But look at this fact in the glorious light of that precious Seventeenth of John. There our adorable Jesus appears to render an account of Himself, as the Father's Righteous Servant on the behalf of His people. He knew before all worlds in the everlasting covenant of grace what the gift of His people would cost Him--the sorrow of soul--the bitterness of spirit--the deep desertion--the agony and bloody sweat--the Gethsemane gloom--the darkness of Calvary--the fierce hatred of foes--the base ingratitude of friends, with you and me among them. Did you think at all when we sang these two searching lines this morning?--

"Ere He called me well He knew
What a heart like mine would do."

The Holy Ghost is "perfect in knowledge," and knows every corner, crevice, and secret place of the temple which He indwells, and where He abides, and is worshipped and glorified. He knows the things of God in us, and searches the deep things of God in the bitter, dark, distressing exercises of our hearts. (1 Cor. 2:10-12) But He has better things than these to discover. He reveals the glories of the kingdom and the beauties of the King--the sure things of the everlasting covenant, and the unspeakable Gift of the Father to His eternally loved children.

How blessed! The Father, Son, and Holy Ghost--the Covenant God of Israel "is with thee." His invariable promise to His people from generation to generation is, "Lo, I am with you alway." (Matt. 28:20) To Jacob He said, "Behold, I am with thee, and will keep thee in all places whither thou goest." (Gen. 28:15) Of Joseph in prison we read, "The LORD was with Joseph, and showed him mercy, and gave him favour in the sight of the keeper of the prison." (Gen. 39:21) His promise to Moses is unmistakable, "Certainly I will be with thee," (Exod. 3:12) Mark well His word to Joshua, "The LORD thy God is with thee whithersoever thou goest." (Josh. 1:9) Forget not His promise to all Israel, "Fear thou not; for I am with thee." (Isa. 41:10) How delightful it is to dwell upon the many illustrations of God's faithfulness to His promise and fidelity to His people. When the three Hebrew children were cast into the burning, fiery furnace the Son of God was there to qualify the heat and cheer His loved ones. (Dan. 3:25) Are lions prepared to devour Daniel? Daniel says, "My God hath sent His Angel, and hath shut the lion's mouths, that they have not hurt me." (Dan. 6:22) Paul testifies again and again of the presence of his Master. When storms and tempests raged around him, he could say to his companions in tribulation, "There stood by me this night the Angel of God, Whose I am, and Whom I serve, saying, Fear not, Paul; thou must be brought before Caesar: and, lo, God hath given thee all them that sail with thee. Wherefore, sirs, be of good cheer, for I believe God, that it shall be even as it was told me." (Acts 27:23-25) Precious faith! Look at Paul with martyrdom in view. He says, "All men forsook me--notwithstanding the Lord stood with me, and strengthened me." (2 Tim. 4:16-18)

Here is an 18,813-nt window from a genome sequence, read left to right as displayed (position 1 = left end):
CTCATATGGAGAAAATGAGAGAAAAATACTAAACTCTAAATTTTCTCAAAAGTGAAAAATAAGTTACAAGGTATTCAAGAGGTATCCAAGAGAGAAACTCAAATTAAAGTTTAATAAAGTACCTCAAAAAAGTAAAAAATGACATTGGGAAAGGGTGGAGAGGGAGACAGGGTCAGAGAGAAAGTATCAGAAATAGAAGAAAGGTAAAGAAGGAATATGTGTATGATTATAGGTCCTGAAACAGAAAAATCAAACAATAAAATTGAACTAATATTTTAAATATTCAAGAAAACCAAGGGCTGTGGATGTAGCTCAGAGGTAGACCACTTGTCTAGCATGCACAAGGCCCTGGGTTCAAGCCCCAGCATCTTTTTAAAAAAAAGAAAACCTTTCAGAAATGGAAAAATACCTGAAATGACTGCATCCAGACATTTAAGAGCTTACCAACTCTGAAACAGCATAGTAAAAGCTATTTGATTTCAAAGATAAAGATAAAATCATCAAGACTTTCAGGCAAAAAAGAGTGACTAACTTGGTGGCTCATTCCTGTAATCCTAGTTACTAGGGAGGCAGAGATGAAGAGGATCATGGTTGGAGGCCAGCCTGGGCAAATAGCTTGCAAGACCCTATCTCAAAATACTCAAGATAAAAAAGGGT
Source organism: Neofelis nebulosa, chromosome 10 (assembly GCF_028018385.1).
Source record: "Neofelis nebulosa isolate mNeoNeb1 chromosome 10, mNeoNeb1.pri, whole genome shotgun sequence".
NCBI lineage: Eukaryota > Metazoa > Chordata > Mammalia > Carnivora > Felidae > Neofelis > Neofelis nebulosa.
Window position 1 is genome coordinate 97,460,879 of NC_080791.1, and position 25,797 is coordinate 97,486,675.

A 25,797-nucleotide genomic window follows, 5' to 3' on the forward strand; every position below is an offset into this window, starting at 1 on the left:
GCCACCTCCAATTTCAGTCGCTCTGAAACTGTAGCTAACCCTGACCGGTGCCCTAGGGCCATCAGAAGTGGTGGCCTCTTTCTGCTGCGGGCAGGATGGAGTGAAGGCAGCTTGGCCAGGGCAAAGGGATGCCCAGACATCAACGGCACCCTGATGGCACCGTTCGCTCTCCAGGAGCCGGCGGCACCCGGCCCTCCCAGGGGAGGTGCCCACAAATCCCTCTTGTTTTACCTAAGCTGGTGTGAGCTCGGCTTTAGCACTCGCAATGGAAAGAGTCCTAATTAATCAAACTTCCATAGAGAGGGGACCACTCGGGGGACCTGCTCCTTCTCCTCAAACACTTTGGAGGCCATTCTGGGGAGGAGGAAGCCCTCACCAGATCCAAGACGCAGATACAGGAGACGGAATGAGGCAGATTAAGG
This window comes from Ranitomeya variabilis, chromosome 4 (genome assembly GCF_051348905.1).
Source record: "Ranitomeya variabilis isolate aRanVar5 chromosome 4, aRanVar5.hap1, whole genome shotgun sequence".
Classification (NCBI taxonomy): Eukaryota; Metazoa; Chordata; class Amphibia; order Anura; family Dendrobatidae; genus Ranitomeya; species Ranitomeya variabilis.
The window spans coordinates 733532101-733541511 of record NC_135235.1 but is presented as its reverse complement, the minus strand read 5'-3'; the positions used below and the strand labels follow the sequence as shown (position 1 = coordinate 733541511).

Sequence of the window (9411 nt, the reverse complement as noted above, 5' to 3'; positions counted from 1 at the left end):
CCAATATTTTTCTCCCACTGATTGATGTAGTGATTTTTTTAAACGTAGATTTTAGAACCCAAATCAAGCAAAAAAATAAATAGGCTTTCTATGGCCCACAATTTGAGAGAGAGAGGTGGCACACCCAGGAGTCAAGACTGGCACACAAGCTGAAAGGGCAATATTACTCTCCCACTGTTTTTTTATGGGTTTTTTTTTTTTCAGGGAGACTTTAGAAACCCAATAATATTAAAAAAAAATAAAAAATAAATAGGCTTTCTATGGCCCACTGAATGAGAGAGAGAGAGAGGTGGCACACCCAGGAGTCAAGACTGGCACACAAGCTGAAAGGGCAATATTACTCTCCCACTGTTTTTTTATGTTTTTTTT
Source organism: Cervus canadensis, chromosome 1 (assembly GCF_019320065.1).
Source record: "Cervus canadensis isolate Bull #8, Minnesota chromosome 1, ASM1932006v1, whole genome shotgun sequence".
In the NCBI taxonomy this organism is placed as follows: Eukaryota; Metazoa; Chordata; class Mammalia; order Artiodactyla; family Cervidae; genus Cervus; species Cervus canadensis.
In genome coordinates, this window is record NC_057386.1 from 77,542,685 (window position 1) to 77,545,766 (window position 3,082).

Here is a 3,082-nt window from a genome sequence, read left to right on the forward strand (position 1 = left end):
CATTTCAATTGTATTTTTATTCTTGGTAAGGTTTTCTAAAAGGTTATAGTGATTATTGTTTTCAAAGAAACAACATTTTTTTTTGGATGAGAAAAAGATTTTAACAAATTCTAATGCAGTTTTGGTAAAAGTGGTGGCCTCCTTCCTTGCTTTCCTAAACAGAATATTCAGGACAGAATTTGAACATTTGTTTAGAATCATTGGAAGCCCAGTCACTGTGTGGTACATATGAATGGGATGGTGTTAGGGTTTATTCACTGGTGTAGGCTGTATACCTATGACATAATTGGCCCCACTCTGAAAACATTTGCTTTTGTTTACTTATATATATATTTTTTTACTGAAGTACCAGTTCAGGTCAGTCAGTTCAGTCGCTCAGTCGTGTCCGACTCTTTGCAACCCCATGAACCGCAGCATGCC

"He that is perfect in knowledge is with thee." Listen to Him! "When thou passeth through the waters, I WILL BE WITH THEE; and through the rivers, they shall not overflow thee: when thou walkest through the fire, thou shalt not be burned; neither shall the flame kindle upon thee." (Isa. 43:2) Listen to the expression of the faith of a heart to which God thus discovers Himself, "Yea, though I walk through the valley of the shadow of death, I will fear no evil: for THOU ART WITH ME; Thy rod"--Thy purpose of grace--"and Thy staff"--Thy precious promises--"they comfort me." (Psalm 23:4) May the Lord bless you with His presence at all times, and make the precious name, EMMANUEL, your joy and stay in all time of your tribulation, in all time of your wealth, in the hour of death, and in the day of judgment. Amen.